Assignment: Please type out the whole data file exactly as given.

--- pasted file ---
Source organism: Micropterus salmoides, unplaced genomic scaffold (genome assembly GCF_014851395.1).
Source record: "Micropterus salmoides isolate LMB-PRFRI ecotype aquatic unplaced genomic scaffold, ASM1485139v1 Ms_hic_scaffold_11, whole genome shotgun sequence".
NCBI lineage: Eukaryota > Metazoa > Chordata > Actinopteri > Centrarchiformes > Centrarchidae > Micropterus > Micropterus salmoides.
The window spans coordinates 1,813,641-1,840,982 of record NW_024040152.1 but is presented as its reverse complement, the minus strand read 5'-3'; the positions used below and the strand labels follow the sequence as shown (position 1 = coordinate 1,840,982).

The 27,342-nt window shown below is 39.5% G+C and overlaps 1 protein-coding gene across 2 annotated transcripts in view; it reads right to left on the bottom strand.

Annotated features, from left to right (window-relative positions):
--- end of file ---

Source organism: Micropterus salmoides, unplaced genomic scaffold (genome assembly GCF_014851395.1).
Source record: "Micropterus salmoides isolate LMB-PRFRI ecotype aquatic unplaced genomic scaffold, ASM1485139v1 Ms_hic_scaffold_11, whole genome shotgun sequence".
NCBI lineage: Eukaryota > Metazoa > Chordata > Actinopteri > Centrarchiformes > Centrarchidae > Micropterus > Micropterus salmoides.
The window spans coordinates 1,813,641-1,840,982 of record NW_024040152.1 but is presented as its reverse complement, the minus strand read 5'-3'; the positions used below and the strand labels follow the sequence as shown (position 1 = coordinate 1,840,982).

The 27,342-nt window shown below is 39.5% G+C and overlaps 1 protein-coding gene across 2 annotated transcripts in view; it reads right to left on the bottom strand.

Annotated features, from left to right (window-relative positions):